A Journey of Four Years

Updated: Jul 6

Four years ago today, I dropped my husband off at FCI Englewood, a Federal prison in Denver, Colorado. We left our home in Whitefish, Montana, on July 3, 2016. There were already so many changes within the past year. We had moved from Maryland to Montana, leaving behind our family and friends. I had wanted to move back to Montana for a few years but could not bring myself to leave my big shitz ( grown daughters) and little shitz ( grandchildren). I had been obsessed with Whitefish since 2004. I often stalked it on the internet but never took the time to visit. At one point, I imagined myself in downtown Missoula in a condo at the historic Wilma building, alongside the Clark fork river, where I would spend my days writing. I did not realize until I was in my forty's that writing and speaking are what I wanted to do with my life.

The moment Chris and I visited Whitefish in August of 2015; we knew this is where we wanted to be; it was a strong calling that I could not deny. I would say I am an enigma, and because I am hard to understand or seem mysterious, I am often misunderstood. I am remarkably loyal but have this insatiable appetite for living as much life as I can. I do not fear to take the path less traveled.

Chris and I tried hard to be present with each other on our drive. It isn't easy to be fully present when we are both anxious about what awaits him behind the prison walls for the next four years and how I cope and manage my new life in Whitefish.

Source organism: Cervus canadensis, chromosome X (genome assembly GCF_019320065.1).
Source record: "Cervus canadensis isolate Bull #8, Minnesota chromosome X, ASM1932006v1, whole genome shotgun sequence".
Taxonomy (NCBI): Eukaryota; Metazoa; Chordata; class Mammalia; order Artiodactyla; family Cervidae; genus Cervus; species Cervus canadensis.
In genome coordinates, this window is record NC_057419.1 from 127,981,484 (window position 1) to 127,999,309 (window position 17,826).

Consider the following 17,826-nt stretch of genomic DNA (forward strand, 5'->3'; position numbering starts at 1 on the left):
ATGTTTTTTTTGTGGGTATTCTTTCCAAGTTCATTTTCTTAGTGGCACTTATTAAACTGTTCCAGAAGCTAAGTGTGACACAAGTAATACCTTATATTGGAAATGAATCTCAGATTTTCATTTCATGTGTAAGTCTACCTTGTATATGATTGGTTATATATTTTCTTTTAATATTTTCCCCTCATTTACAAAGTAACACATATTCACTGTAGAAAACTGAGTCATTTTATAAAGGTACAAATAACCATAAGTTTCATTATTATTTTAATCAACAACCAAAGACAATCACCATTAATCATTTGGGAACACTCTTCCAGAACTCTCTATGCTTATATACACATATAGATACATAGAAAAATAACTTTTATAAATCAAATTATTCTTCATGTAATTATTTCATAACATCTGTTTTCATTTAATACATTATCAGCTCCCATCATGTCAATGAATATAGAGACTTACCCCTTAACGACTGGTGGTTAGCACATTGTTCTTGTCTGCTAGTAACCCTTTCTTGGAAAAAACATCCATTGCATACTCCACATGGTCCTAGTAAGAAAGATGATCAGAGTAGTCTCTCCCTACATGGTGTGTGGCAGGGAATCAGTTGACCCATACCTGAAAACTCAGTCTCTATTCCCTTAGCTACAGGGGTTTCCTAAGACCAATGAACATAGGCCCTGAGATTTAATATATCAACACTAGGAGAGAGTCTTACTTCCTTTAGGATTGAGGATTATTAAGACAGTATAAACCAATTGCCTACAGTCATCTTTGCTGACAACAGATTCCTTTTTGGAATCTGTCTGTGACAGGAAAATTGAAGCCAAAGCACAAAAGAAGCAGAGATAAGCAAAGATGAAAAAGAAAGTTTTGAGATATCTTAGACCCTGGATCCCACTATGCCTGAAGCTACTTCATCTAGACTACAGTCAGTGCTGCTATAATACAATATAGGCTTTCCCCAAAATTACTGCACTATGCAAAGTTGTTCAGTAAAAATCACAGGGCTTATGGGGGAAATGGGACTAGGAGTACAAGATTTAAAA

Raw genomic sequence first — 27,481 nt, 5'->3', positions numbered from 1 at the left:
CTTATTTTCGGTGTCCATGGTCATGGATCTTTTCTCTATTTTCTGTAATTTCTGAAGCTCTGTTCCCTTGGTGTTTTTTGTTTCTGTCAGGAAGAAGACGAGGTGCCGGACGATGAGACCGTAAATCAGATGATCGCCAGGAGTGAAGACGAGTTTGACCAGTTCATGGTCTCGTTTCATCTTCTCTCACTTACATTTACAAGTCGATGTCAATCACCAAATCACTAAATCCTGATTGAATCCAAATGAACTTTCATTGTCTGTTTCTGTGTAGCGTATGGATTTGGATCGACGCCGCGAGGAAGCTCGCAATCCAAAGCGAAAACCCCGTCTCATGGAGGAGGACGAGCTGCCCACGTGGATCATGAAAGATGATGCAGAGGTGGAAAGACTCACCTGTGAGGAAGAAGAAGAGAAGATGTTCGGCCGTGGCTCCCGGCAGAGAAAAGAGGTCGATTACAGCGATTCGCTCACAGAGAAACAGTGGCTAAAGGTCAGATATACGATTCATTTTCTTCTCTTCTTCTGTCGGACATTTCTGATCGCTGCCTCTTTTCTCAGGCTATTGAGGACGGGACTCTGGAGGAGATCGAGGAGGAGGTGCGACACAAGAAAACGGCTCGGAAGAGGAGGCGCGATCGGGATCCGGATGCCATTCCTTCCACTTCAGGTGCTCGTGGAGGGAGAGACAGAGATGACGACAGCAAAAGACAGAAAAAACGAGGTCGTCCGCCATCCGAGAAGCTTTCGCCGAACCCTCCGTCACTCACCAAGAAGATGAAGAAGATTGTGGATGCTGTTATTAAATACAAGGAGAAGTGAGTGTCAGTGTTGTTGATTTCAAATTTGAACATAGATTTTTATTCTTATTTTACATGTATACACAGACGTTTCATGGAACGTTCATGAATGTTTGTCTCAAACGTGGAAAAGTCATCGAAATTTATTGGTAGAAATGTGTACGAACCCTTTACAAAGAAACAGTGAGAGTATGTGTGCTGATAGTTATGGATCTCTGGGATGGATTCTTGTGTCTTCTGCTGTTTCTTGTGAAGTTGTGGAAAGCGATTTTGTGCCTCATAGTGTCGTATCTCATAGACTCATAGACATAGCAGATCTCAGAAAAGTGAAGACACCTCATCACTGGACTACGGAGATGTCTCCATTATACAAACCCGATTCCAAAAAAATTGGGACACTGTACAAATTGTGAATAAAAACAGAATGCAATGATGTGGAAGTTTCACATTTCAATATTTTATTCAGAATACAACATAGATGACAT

We made it to Sheridan, Wyoming, the first day. We got a room at a new Hampton Inn and then headed into town for a bite to eat. I enjoyed every second of that evening with my husband enjoying conversation, laughter, his smile, and touch. On July 4, we made it to Denver early afternoon. We decided to drive to the prison so we could get a lay of the land. We both immediately talked about the positives, "Oh look, honey, there is a baseball field and a track." My husband would be housed in the camp, so we drove closer to take a look at what would be his new residence. A guard stopped us and asked us what we were doing there. We explained that my husband would be reporting to prison tomorrow, and we wanted to check it out. He told us to turn around and return tomorrow at check-in time.